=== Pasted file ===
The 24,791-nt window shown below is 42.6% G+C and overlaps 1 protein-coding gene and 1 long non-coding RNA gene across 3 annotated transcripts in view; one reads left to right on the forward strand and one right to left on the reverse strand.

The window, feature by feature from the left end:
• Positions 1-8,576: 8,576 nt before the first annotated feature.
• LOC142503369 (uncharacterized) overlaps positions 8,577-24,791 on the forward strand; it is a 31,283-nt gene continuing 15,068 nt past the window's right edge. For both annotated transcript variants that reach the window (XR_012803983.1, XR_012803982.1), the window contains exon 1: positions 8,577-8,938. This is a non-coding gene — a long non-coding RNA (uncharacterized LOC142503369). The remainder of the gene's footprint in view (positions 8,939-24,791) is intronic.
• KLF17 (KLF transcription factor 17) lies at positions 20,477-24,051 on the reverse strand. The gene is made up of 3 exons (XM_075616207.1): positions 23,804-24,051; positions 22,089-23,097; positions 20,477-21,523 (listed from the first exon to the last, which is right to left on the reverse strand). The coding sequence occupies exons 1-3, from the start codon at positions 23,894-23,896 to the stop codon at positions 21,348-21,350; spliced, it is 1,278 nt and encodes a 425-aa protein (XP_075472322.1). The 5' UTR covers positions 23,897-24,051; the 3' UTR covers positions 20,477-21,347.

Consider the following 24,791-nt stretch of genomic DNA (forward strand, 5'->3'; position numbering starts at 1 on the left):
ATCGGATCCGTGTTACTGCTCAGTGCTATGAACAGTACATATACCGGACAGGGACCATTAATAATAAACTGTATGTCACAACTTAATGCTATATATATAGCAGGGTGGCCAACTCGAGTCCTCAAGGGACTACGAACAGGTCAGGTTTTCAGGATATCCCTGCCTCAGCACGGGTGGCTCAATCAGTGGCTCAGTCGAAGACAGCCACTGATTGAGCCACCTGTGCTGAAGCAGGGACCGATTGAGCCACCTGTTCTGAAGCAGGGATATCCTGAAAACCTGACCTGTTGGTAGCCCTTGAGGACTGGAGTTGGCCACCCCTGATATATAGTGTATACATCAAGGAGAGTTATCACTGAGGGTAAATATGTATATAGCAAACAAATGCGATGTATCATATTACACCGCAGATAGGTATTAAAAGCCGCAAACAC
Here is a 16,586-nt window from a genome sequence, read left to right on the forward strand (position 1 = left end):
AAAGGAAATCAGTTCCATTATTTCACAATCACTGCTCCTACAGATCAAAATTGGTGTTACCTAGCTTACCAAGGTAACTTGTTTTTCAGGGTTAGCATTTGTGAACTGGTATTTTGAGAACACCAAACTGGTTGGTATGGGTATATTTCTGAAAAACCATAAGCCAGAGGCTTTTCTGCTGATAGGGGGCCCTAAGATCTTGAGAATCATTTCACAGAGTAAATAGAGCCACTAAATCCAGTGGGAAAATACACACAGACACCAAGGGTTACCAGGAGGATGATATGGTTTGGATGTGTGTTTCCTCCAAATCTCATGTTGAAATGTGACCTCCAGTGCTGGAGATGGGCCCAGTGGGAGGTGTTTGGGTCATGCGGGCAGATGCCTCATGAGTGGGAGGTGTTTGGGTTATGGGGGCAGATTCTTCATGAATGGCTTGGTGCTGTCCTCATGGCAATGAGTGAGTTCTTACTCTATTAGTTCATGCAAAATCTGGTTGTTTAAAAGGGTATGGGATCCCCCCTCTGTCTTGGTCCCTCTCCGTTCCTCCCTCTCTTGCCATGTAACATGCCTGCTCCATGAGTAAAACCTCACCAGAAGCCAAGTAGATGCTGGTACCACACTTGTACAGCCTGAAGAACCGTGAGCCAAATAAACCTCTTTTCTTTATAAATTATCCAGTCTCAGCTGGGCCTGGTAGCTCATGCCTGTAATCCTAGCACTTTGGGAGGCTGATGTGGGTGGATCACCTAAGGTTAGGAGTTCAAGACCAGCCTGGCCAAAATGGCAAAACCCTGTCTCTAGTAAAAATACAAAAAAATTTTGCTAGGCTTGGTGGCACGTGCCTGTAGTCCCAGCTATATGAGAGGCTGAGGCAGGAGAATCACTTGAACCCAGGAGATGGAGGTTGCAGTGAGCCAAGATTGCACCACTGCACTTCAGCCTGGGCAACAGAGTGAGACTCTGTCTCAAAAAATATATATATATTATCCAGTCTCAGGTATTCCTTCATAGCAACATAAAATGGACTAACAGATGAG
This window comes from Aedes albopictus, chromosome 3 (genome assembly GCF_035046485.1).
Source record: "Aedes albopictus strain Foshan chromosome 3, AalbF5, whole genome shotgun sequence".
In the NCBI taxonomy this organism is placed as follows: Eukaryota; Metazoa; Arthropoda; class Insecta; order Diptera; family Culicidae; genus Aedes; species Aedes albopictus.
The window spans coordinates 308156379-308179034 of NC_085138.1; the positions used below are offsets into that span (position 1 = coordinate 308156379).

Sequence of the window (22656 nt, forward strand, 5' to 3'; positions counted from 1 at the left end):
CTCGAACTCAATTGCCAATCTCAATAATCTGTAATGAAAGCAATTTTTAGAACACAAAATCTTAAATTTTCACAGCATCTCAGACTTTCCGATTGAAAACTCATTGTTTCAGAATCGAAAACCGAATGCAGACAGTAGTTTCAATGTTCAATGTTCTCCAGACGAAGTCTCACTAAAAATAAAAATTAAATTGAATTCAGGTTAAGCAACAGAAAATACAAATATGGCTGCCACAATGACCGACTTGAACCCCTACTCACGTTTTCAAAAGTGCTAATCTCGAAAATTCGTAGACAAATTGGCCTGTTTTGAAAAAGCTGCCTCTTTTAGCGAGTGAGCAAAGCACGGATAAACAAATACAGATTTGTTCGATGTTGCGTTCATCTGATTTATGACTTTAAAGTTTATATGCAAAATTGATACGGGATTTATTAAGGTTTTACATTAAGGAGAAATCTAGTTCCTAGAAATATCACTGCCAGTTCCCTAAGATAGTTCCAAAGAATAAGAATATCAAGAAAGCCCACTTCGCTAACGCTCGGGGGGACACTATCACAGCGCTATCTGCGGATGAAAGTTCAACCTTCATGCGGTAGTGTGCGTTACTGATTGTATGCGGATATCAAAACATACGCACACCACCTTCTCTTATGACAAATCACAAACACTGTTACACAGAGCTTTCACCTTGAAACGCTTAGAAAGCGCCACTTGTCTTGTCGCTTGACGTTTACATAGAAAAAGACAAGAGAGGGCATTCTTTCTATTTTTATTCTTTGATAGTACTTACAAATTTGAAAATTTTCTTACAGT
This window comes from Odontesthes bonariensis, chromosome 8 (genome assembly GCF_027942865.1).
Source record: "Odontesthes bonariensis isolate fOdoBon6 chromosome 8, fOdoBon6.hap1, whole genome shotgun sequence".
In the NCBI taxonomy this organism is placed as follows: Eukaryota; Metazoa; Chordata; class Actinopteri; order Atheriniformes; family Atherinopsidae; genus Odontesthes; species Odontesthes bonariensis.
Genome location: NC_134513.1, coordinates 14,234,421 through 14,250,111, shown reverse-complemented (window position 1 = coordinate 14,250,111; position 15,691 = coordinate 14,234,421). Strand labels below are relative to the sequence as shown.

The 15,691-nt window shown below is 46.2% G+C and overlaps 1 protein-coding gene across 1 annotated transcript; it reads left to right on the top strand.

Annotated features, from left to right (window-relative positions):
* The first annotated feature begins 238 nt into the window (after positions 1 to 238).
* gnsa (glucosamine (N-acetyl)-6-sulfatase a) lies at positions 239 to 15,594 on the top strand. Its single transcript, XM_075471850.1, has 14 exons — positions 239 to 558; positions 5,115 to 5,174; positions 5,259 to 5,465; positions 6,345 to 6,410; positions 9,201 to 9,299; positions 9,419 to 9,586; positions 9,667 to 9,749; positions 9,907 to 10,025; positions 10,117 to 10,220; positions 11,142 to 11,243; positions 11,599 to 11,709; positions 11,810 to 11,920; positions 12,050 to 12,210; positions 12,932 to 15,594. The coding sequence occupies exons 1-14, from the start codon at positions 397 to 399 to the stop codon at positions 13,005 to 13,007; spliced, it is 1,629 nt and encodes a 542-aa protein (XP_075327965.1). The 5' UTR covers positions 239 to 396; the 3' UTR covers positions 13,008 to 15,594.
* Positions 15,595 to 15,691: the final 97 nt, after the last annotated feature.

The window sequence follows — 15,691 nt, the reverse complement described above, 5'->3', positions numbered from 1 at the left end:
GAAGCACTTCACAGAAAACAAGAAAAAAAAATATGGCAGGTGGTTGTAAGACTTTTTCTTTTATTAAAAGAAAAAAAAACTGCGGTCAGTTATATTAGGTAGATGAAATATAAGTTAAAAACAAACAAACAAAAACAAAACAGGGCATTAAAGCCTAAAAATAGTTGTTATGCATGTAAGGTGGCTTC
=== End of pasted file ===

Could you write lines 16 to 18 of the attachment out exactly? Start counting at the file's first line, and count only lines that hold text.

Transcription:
This window comes from Odontesthes bonariensis, chromosome 8 (genome assembly GCF_027942865.1).
Source record: "Odontesthes bonariensis isolate fOdoBon6 chromosome 8, fOdoBon6.hap1, whole genome shotgun sequence".
In the NCBI taxonomy this organism is placed as follows: Eukaryota; Metazoa; Chordata; class Actinopteri; order Atheriniformes; family Atherinopsidae; genus Odontesthes; species Odontesthes bonariensis.